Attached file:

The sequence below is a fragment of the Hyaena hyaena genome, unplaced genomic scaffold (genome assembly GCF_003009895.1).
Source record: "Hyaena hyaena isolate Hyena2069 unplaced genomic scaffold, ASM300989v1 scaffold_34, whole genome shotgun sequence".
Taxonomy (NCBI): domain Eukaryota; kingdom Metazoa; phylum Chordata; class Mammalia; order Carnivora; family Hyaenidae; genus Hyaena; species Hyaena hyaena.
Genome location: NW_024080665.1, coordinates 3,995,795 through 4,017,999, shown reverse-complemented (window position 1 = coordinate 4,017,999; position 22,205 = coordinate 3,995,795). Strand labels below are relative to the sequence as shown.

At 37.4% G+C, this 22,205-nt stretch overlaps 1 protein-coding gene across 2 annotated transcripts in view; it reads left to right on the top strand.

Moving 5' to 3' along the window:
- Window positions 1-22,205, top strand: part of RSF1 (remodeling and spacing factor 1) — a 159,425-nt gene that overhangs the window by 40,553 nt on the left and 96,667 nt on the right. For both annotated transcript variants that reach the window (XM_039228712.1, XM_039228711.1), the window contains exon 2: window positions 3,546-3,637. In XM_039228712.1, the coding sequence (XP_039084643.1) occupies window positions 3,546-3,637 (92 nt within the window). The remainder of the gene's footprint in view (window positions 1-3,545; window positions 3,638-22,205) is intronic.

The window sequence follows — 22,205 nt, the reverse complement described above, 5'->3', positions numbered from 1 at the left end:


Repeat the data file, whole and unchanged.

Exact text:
The sequence below is a fragment of the Hyaena hyaena genome, unplaced genomic scaffold (genome assembly GCF_003009895.1).
Source record: "Hyaena hyaena isolate Hyena2069 unplaced genomic scaffold, ASM300989v1 scaffold_34, whole genome shotgun sequence".
Taxonomy (NCBI): domain Eukaryota; kingdom Metazoa; phylum Chordata; class Mammalia; order Carnivora; family Hyaenidae; genus Hyaena; species Hyaena hyaena.
Genome location: NW_024080665.1, coordinates 3,995,795 through 4,017,999, shown reverse-complemented (window position 1 = coordinate 4,017,999; position 22,205 = coordinate 3,995,795). Strand labels below are relative to the sequence as shown.

At 37.4% G+C, this 22,205-nt stretch overlaps 1 protein-coding gene across 2 annotated transcripts in view; it reads left to right on the top strand.

Moving 5' to 3' along the window:
- Window positions 1-22,205, top strand: part of RSF1 (remodeling and spacing factor 1) — a 159,425-nt gene that overhangs the window by 40,553 nt on the left and 96,667 nt on the right. For both annotated transcript variants that reach the window (XM_039228712.1, XM_039228711.1), the window contains exon 2: window positions 3,546-3,637. In XM_039228712.1, the coding sequence (XP_039084643.1) occupies window positions 3,546-3,637 (92 nt within the window). The remainder of the gene's footprint in view (window positions 1-3,545; window positions 3,638-22,205) is intronic.

The window sequence follows — 22,205 nt, the reverse complement described above, 5'->3', positions numbered from 1 at the left end: